Welcome to Fitmodo, your regular weekly round up of the news you need to know to keep your earthly form in top shape -- from fitness advice to breakthroughs in medical research.
This might finally be what motivates me to work out.
New results from a recent trial led by the University of Sydney has revealed increased muscle strength leads to improved brain function. With 135 million people forecast to suffer from dementia in 2050, the study’s findings have implications for the type and intensity of exercise that is recommended for our growing ageing population.
Every year, thousands of Australians are suffering and dying prematurely because of alternative cancer treatments, according to a special investigation by Dr Paul Willis, director of The Royal Institution of Australia.
The report details the distressingly high number of cancer sufferers who choose to forego conventional treatment altogether in search of an alternative cure.
An alarming report put out by the Centres for Disease Control shows that the total combined cases of several sexually transmitted diseases have reached an “unprecedented” high in the United States.
Reports of chlamydia, gonorrhea, and syphilis — the three most commonly reported STDs in the United States — reached new heights last year, according to CDC’s new report. Last year alone saw 1.5 million cases of chlamydia, nearly 400,000 cases of gonorrhea, and nearly 24,000 cases of primary and secondary syphilis (P&S) — the most infectious stages of the disease. From 2014 to 2015, cases of P&S jumped a whopping 19 per cent, while cases of gonorrhea and chlamydia shot up 12 and 15 per cent respectively.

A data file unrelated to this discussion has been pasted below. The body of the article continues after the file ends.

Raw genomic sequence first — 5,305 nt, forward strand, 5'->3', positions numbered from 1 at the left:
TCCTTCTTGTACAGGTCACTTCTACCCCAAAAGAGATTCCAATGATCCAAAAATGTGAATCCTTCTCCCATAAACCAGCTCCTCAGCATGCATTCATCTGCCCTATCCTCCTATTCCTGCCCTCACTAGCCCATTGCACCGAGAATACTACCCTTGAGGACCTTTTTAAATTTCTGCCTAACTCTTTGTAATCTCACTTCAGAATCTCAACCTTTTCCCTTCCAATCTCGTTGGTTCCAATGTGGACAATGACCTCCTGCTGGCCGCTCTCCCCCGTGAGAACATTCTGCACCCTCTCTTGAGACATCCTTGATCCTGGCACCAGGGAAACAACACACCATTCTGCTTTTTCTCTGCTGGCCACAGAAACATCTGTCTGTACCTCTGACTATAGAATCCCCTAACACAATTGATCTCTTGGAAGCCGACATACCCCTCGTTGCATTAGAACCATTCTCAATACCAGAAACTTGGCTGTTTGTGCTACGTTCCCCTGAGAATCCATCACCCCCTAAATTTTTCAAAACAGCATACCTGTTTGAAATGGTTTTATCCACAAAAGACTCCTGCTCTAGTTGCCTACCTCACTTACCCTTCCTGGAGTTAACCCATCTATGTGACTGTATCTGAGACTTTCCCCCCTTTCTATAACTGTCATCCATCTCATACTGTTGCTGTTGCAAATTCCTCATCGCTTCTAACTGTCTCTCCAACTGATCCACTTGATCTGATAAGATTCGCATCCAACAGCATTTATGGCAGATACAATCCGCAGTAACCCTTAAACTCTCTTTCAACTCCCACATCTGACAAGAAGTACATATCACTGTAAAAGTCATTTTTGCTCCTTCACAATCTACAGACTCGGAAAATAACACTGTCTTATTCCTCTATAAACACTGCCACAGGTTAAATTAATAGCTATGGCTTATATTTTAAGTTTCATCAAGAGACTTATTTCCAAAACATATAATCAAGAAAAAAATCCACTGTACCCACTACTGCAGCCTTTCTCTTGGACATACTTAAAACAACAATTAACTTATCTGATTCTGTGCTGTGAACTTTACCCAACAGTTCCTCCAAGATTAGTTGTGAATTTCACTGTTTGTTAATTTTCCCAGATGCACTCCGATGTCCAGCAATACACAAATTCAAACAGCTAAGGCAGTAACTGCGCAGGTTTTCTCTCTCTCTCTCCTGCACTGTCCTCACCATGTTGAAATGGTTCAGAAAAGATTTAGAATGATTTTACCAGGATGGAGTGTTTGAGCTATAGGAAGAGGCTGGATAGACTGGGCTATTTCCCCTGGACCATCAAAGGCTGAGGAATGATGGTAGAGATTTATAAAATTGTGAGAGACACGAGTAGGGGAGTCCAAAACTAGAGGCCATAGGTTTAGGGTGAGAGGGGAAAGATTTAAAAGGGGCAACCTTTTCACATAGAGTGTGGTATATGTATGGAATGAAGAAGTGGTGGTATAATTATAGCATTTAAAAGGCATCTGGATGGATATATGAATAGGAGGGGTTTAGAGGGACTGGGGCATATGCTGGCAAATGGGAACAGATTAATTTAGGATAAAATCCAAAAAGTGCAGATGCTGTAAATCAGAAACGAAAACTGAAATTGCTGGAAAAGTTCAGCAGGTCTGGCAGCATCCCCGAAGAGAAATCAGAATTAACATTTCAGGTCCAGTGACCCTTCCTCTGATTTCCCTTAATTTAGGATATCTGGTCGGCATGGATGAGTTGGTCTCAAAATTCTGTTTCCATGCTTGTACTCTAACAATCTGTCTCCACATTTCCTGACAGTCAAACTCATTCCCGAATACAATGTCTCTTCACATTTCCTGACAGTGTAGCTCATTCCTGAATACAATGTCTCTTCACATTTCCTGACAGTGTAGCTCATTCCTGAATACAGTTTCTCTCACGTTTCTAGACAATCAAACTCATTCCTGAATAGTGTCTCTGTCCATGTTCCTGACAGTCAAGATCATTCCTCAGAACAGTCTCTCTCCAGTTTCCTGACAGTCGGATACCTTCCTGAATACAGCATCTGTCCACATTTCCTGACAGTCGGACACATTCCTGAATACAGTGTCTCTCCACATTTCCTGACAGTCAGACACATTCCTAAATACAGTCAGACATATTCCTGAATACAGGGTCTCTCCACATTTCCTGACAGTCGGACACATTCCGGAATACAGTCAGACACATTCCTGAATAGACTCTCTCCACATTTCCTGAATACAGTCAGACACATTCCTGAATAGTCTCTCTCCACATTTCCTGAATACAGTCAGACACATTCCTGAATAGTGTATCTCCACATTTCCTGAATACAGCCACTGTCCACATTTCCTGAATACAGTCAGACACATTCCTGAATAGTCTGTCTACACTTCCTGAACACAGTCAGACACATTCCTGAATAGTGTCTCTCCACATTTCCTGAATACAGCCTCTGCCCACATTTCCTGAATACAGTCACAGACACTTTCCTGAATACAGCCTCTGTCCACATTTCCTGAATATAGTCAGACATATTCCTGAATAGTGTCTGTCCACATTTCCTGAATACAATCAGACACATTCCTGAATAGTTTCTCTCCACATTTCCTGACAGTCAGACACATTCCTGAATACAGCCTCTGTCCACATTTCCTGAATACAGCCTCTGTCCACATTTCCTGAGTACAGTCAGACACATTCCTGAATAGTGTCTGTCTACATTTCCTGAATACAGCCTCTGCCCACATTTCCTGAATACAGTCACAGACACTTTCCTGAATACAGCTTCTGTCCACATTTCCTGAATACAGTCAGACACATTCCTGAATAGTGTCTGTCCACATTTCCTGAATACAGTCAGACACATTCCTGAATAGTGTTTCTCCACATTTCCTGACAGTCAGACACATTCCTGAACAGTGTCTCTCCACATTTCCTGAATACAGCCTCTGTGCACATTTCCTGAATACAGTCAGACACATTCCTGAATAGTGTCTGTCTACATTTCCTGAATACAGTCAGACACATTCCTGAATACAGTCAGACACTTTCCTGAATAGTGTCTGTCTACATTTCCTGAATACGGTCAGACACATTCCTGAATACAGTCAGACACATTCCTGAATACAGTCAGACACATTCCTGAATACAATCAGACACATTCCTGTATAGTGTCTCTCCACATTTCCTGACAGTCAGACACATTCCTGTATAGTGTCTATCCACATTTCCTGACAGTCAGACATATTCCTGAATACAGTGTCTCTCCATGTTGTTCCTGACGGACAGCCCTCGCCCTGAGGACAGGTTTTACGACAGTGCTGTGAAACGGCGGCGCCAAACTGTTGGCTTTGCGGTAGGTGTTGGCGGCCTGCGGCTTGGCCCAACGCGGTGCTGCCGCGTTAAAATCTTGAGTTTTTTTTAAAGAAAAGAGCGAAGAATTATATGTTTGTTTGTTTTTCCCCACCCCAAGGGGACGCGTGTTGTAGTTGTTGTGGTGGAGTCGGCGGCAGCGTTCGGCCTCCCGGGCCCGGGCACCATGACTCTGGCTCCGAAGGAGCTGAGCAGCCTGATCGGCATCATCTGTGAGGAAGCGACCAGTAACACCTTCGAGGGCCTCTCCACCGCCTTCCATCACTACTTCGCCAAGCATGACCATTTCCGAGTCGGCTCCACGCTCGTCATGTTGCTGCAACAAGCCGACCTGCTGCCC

You ever hit the blunt and start trying to figure out how getting high even works? How does anything work, really? Electricity? Computers? There are infinite mysteries to life, but some dank scientists are trying to figure out one of life’s most important questions — what does your brain look like when you get high?
A team of scientists from around the globe published a study in The Cell that shows the molecular structure of your cannabinoid receptor 1, the receptor in your brain which processes THC.
According to the Telegraph, the World Health Organisation will change its definition of disabilities to classify people without a sexual partner as “infertile”. The controversial new classifications will make it so that heterosexual single men and women, as well as gay men and women who are seeking in-vitro fertilisation to have a child, will receive the same priority as couples. This could make access to public funds for IVF available to all.
The move to extend the definition of a disability to include social conditions has, predictably, angered some who consider it overreach by a medical organisation that sets global standards.
Also catching our eye:
- Breakfast, snack, lunch, snack, dinner, snack, snack and snack . . . if your day sounds little like this you might have snacking all wrong. Luckily, Popsugar Australia has a solution.
- A quick power nap can determine the difference between staying productive and coasting through the day like a brain-dead zombie. But how much rest do you actually need to boost your energy levels? Lifehacker Australia has the answers.